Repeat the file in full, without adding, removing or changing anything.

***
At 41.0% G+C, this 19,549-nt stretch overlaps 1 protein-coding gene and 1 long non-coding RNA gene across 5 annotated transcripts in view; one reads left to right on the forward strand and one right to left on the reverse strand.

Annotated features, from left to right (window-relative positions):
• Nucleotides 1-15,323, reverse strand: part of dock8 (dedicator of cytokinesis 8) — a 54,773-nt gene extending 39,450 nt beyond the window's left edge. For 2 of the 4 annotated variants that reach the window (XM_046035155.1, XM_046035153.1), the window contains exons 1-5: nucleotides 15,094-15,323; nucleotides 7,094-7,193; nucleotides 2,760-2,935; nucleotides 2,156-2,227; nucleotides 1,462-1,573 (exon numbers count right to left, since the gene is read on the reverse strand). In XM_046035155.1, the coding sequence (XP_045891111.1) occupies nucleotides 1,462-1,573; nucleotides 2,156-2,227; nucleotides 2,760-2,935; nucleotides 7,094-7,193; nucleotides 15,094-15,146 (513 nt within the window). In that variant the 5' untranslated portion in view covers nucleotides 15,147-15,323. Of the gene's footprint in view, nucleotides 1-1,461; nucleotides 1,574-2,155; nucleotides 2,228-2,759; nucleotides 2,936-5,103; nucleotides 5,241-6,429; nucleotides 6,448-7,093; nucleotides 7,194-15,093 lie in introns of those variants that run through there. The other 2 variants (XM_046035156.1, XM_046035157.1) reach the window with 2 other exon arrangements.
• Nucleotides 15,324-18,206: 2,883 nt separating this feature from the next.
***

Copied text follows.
At 41.0% G+C, this 19,549-nt stretch overlaps 1 protein-coding gene and 1 long non-coding RNA gene across 5 annotated transcripts in view; one reads left to right on the forward strand and one right to left on the reverse strand.

Annotated features, from left to right (window-relative positions):
• Nucleotides 1-15,323, reverse strand: part of dock8 (dedicator of cytokinesis 8) — a 54,773-nt gene extending 39,450 nt beyond the window's left edge. For 2 of the 4 annotated variants that reach the window (XM_046035155.1, XM_046035153.1), the window contains exons 1-5: nucleotides 15,094-15,323; nucleotides 7,094-7,193; nucleotides 2,760-2,935; nucleotides 2,156-2,227; nucleotides 1,462-1,573 (exon numbers count right to left, since the gene is read on the reverse strand). In XM_046035155.1, the coding sequence (XP_045891111.1) occupies nucleotides 1,462-1,573; nucleotides 2,156-2,227; nucleotides 2,760-2,935; nucleotides 7,094-7,193; nucleotides 15,094-15,146 (513 nt within the window). In that variant the 5' untranslated portion in view covers nucleotides 15,147-15,323. Of the gene's footprint in view, nucleotides 1-1,461; nucleotides 1,574-2,155; nucleotides 2,228-2,759; nucleotides 2,936-5,103; nucleotides 5,241-6,429; nucleotides 6,448-7,093; nucleotides 7,194-15,093 lie in introns of those variants that run through there. The other 2 variants (XM_046035156.1, XM_046035157.1) reach the window with 2 other exon arrangements.
• Nucleotides 15,324-18,206: 2,883 nt separating this feature from the next.